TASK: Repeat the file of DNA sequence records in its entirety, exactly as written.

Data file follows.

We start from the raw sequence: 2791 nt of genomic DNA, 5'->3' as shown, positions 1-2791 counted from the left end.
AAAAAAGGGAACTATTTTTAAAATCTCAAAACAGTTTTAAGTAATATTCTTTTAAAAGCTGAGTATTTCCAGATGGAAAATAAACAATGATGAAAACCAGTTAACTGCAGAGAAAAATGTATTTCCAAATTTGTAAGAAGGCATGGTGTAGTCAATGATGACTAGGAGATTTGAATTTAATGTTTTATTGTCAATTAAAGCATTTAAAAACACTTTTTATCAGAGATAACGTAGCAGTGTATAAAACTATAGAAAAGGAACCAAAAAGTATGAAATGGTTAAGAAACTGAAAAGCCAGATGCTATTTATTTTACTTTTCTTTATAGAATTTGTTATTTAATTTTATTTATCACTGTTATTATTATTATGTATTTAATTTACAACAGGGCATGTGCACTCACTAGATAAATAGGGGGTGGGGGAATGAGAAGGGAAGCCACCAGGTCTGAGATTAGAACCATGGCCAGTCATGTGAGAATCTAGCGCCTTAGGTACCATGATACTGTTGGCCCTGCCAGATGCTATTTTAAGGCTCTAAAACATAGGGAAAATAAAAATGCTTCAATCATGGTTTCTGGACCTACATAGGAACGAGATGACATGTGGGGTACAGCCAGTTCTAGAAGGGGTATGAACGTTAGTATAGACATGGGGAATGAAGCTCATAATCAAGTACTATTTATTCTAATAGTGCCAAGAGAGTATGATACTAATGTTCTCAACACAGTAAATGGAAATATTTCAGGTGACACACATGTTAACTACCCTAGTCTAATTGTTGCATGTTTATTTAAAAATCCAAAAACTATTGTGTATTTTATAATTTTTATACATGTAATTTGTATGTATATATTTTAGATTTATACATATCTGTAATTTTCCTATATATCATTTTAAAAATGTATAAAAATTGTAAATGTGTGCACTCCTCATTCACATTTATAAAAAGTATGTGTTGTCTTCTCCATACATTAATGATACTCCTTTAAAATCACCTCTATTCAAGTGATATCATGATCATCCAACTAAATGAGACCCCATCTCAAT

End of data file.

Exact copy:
We start from the raw sequence: 2791 nt of genomic DNA, 5'->3' as shown, positions 1-2791 counted from the left end.
AAAAAAGGGAACTATTTTTAAAATCTCAAAACAGTTTTAAGTAATATTCTTTTAAAAGCTGAGTATTTCCAGATGGAAAATAAACAATGATGAAAACCAGTTAACTGCAGAGAAAAATGTATTTCCAAATTTGTAAGAAGGCATGGTGTAGTCAATGATGACTAGGAGATTTGAATTTAATGTTTTATTGTCAATTAAAGCATTTAAAAACACTTTTTATCAGAGATAACGTAGCAGTGTATAAAACTATAGAAAAGGAACCAAAAAGTATGAAATGGTTAAGAAACTGAAAAGCCAGATGCTATTTATTTTACTTTTCTTTATAGAATTTGTTATTTAATTTTATTTATCACTGTTATTATTATTATGTATTTAATTTACAACAGGGCATGTGCACTCACTAGATAAATAGGGGGTGGGGGAATGAGAAGGGAAGCCACCAGGTCTGAGATTAGAACCATGGCCAGTCATGTGAGAATCTAGCGCCTTAGGTACCATGATACTGTTGGCCCTGCCAGATGCTATTTTAAGGCTCTAAAACATAGGGAAAATAAAAATGCTTCAATCATGGTTTCTGGACCTACATAGGAACGAGATGACATGTGGGGTACAGCCAGTTCTAGAAGGGGTATGAACGTTAGTATAGACATGGGGAATGAAGCTCATAATCAAGTACTATTTATTCTAATAGTGCCAAGAGAGTATGATACTAATGTTCTCAACACAGTAAATGGAAATATTTCAGGTGACACACATGTTAACTACCCTAGTCTAATTGTTGCATGTTTATTTAAAAATCCAAAAACTATTGTGTATTTTATAATTTTTATACATGTAATTTGTATGTATATATTTTAGATTTATACATATCTGTAATTTTCCTATATATCATTTTAAAAATGTATAAAAATTGTAAATGTGTGCACTCCTCATTCACATTTATAAAAAGTATGTGTTGTCTTCTCCATACATTAATGATACTCCTTTAAAATCACCTCTATTCAAGTGATATCATGATCATCCAACTAAATGAGACCCCATCTCAAT